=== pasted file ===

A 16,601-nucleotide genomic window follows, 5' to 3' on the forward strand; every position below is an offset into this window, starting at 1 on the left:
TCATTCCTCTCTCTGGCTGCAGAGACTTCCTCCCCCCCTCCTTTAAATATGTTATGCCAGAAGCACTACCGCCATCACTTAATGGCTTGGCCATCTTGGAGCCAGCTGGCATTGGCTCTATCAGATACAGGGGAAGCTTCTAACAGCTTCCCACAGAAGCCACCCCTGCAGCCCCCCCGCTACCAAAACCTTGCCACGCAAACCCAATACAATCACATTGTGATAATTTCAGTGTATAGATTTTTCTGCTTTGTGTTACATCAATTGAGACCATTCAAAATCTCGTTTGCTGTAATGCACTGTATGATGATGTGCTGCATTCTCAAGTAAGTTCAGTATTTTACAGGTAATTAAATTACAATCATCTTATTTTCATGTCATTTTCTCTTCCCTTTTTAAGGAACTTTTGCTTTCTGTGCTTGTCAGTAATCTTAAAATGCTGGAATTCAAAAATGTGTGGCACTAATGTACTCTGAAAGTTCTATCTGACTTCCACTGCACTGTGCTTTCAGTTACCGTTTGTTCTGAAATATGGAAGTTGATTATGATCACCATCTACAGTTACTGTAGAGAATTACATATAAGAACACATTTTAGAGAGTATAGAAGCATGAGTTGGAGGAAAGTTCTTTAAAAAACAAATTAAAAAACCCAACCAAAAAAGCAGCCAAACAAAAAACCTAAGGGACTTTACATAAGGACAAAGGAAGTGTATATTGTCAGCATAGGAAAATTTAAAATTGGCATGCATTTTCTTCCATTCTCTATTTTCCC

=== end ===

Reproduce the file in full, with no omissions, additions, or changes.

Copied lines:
A 16,601-nucleotide genomic window follows, 5' to 3' on the forward strand; every position below is an offset into this window, starting at 1 on the left:
TCATTCCTCTCTCTGGCTGCAGAGACTTCCTCCCCCCCTCCTTTAAATATGTTATGCCAGAAGCACTACCGCCATCACTTAATGGCTTGGCCATCTTGGAGCCAGCTGGCATTGGCTCTATCAGATACAGGGGAAGCTTCTAACAGCTTCCCACAGAAGCCACCCCTGCAGCCCCCCCGCTACCAAAACCTTGCCACGCAAACCCAATACAATCACATTGTGATAATTTCAGTGTATAGATTTTTCTGCTTTGTGTTACATCAATTGAGACCATTCAAAATCTCGTTTGCTGTAATGCACTGTATGATGATGTGCTGCATTCTCAAGTAAGTTCAGTATTTTACAGGTAATTAAATTACAATCATCTTATTTTCATGTCATTTTCTCTTCCCTTTTTAAGGAACTTTTGCTTTCTGTGCTTGTCAGTAATCTTAAAATGCTGGAATTCAAAAATGTGTGGCACTAATGTACTCTGAAAGTTCTATCTGACTTCCACTGCACTGTGCTTTCAGTTACCGTTTGTTCTGAAATATGGAAGTTGATTATGATCACCATCTACAGTTACTGTAGAGAATTACATATAAGAACACATTTTAGAGAGTATAGAAGCATGAGTTGGAGGAAAGTTCTTTAAAAAACAAATTAAAAAACCCAACCAAAAAAGCAGCCAAACAAAAAACCTAAGGGACTTTACATAAGGACAAAGGAAGTGTATATTGTCAGCATAGGAAAATTTAAAATTGGCATGCATTTTCTTCCATTCTCTATTTTCCC